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The typical vegetation of the Inner Terai is Himalayan subtropical broadleaf forests with predominantly Sal trees covering about 70% of the national park area. Purest stands of sal occur on well drained lowland ground in the centre. Along the southern face of the Churia Hills sal is interspersed with chir pine (Pinus roxburghii). On northern slopes sal associates with smaller flowering tree and shrub species such as Beleric (Terminalia bellirica), Rosewood (Dalbergia sissoo), Axlewood (Anogeissus latifolia), Elephant Apple (Dillenia indica), Grey Downy Balsam (Garuga pinnata) and creepers such as Bauhinia vahlii and Spatholobus parviflorus.
Seasonal bushfires, flooding and erosion evoke an ever-changing mosaic of riverine forest and grasslands along the river banks. On recently deposited alluvium and in lowland areas groups of Catechu (Acacia catechu) with Rosewood (Dalbergia sissoo) predominate, followed by groups of Kapok (Bombax ceiba) with Rhino Apple trees (Trewia nudiflora), the fruits of which rhinos savour so much. Understorey shrubs of Velvety beautyberry (Callicarpa macrophylla), Hill Glory Bower (Clerodendrum sp.) and gooseberry (Phyllanthus emblica) offer shelter and lair to a wide variety of species.
Terai-Duar savanna and grasslands cover about 20% of the park's area. More than 50 species are found here including some of the world's tallest grasses like the elephant grass called Saccharum ravennae, Giant cane (Arundo donax), Khagra reed (Phragmites karka) and several species of true grasses. Kans grass (Saccharum spontaneum) is one of the first grasses to colonise new sandbanks and to be washed away by the yearly monsoon floods.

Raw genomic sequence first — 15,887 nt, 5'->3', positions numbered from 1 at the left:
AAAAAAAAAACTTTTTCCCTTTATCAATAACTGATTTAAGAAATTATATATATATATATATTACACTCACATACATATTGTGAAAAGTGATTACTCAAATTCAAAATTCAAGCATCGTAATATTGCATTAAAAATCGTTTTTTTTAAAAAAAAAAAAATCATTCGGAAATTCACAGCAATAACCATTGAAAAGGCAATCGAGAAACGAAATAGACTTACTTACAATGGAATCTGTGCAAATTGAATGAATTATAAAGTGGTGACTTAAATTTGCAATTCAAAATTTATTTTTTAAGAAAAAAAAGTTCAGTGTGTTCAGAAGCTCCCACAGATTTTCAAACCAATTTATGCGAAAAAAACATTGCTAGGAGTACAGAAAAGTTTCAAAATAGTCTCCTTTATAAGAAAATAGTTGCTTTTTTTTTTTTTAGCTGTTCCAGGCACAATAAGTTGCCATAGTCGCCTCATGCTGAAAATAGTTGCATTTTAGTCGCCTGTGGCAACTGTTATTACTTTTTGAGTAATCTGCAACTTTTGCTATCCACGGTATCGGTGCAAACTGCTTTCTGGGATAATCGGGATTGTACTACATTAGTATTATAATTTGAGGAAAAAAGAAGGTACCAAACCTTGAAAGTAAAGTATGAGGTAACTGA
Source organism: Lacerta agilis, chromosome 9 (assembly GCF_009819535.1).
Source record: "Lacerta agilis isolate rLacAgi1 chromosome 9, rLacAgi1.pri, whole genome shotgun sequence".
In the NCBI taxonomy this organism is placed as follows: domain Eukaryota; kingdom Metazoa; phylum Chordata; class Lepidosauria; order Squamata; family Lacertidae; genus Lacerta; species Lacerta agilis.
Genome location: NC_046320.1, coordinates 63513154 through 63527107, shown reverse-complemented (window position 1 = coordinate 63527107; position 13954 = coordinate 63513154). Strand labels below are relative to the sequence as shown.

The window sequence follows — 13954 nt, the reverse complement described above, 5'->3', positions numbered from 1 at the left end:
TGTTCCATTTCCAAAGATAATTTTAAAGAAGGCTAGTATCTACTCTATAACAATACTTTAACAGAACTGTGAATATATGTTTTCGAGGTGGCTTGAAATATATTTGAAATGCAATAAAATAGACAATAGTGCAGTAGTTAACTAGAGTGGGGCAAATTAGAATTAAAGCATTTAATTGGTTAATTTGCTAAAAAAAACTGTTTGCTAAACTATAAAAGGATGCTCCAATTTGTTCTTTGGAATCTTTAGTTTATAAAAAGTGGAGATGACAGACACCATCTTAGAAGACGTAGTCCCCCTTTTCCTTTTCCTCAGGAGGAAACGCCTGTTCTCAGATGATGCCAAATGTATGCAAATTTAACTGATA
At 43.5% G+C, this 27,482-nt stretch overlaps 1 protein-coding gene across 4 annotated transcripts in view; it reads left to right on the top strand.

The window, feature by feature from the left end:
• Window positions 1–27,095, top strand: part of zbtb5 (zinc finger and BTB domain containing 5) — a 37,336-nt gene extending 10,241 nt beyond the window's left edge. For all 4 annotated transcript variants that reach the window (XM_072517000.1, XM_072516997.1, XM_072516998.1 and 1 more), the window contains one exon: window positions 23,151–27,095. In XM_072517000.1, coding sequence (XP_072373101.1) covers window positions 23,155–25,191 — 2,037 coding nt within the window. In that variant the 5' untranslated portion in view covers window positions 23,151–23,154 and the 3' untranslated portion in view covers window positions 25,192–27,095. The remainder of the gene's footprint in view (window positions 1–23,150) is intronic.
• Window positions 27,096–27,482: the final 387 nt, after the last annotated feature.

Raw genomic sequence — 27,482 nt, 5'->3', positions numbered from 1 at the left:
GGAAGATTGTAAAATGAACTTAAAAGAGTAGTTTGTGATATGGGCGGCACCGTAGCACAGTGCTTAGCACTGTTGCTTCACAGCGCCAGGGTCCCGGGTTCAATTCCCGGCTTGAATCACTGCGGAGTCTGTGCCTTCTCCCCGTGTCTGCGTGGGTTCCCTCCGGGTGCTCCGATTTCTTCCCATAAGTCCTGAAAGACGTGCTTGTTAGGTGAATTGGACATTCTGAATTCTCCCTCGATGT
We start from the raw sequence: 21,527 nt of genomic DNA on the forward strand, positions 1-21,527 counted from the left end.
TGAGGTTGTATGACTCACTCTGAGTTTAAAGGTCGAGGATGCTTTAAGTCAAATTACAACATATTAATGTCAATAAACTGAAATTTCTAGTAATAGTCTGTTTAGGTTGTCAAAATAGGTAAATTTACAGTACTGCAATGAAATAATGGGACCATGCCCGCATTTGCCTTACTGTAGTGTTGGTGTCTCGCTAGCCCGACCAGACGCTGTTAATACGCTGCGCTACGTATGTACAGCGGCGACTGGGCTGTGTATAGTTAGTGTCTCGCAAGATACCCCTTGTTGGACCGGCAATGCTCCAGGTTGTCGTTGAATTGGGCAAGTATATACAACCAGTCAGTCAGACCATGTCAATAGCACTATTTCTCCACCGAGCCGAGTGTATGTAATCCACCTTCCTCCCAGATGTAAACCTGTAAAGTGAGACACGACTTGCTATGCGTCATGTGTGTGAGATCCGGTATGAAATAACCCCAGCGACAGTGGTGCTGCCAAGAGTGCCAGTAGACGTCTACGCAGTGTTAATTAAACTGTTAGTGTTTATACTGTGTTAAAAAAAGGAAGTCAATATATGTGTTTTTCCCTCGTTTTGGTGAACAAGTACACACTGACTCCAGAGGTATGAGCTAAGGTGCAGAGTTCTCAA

The wide range of vegetation types in the Chitwan National Park is haunt of more than 700 species of wildlife and a not yet fully surveyed number of butterfly, moth and insect species. Apart from King Cobra and Rock python, 17 other species of snakes, starred tortoise and monitor lizards occur. The Narayani-Rapti river system, their small tributaries and myriads of oxbow lakes is habitat for 113 recorded species of fish and mugger crocodiles.
In the early 1950s, about 235 gharials occurred in the Narayani River. The population has dramatically declined to only 38 wild gharials in 2003. Every year gharial eggs are collected along the rivers to be hatched in the breeding center of the Gharial Conservation Project, where animals are reared to an age of 6–9 years. Every year young gharials are reintroduced into the Narayani-Rapti river system, of which sadly only very few survive.